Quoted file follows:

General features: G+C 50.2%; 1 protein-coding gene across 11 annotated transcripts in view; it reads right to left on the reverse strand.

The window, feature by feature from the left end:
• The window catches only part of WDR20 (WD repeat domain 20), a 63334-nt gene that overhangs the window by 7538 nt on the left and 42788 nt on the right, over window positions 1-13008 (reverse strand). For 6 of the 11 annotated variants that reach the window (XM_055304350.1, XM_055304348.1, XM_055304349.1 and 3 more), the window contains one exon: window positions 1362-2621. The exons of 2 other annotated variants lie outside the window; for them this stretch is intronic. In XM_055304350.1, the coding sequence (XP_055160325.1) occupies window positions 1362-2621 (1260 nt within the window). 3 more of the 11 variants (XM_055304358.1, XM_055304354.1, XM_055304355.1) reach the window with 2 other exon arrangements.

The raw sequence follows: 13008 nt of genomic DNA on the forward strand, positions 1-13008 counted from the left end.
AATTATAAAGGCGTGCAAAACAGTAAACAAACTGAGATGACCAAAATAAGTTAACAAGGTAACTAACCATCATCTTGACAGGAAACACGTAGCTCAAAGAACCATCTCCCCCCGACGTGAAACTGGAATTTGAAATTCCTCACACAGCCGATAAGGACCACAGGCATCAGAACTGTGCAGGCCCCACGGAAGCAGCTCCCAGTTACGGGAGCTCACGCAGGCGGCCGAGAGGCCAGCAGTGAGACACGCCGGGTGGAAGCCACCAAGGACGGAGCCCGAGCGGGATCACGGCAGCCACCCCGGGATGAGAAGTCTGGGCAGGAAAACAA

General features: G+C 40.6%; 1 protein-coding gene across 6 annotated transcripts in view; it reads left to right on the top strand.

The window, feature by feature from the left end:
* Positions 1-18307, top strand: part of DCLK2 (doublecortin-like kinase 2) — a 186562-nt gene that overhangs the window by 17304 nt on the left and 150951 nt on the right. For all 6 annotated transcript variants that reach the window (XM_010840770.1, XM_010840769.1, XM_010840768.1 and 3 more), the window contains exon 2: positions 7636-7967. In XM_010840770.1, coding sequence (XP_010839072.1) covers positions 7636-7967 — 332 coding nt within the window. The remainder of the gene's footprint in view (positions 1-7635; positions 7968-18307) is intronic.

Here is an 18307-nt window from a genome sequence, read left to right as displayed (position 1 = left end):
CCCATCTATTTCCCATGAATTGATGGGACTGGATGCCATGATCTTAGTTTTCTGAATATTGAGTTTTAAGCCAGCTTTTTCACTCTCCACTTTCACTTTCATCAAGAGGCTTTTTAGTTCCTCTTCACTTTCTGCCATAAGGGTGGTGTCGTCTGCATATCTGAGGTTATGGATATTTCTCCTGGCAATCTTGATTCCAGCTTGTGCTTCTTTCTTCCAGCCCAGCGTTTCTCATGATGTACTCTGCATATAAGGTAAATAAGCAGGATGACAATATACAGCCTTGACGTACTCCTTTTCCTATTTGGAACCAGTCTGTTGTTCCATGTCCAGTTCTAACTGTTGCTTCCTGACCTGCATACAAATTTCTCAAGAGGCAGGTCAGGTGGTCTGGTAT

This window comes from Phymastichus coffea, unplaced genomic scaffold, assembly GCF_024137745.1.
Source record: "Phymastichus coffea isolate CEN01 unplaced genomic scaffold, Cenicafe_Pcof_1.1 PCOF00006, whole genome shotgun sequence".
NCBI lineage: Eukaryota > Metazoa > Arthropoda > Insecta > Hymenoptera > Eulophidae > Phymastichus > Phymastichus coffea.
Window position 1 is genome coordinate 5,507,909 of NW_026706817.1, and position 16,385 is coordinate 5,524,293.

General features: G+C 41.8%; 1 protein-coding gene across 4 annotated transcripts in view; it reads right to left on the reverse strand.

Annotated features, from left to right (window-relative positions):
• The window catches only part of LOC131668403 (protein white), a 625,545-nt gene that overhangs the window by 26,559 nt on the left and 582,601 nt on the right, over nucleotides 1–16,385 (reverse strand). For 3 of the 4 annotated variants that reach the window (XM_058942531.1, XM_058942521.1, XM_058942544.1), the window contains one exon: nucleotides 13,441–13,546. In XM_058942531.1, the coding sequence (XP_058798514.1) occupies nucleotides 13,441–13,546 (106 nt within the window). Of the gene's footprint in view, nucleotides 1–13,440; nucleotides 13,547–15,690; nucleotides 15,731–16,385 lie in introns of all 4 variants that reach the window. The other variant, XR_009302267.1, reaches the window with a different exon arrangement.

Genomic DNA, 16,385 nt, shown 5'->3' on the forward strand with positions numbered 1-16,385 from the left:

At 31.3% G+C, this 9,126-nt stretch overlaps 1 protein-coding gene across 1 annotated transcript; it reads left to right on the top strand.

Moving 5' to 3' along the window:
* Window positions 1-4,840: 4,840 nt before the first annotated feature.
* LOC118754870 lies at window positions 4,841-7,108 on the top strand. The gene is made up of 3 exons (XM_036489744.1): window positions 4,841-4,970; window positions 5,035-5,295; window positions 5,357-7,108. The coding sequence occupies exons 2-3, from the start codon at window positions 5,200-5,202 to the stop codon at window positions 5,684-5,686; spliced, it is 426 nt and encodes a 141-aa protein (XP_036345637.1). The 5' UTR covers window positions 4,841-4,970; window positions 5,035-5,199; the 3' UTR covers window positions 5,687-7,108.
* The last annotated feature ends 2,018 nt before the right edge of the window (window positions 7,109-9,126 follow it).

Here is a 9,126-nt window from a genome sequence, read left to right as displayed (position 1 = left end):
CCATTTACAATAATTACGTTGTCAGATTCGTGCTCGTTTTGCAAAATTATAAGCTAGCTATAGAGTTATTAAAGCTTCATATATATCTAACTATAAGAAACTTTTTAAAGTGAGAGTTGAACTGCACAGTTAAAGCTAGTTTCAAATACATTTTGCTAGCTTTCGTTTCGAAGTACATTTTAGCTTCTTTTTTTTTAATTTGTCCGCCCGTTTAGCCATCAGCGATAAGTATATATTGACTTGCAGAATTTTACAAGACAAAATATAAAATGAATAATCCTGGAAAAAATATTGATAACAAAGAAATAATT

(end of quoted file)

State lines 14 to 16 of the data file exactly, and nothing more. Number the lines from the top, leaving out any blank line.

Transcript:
Window position 1 is genome coordinate 5,507,909 of NW_026706817.1, and position 16,385 is coordinate 5,524,293.

General features: G+C 41.8%; 1 protein-coding gene across 4 annotated transcripts in view; it reads right to left on the reverse strand.

Annotated features, from left to right (window-relative positions):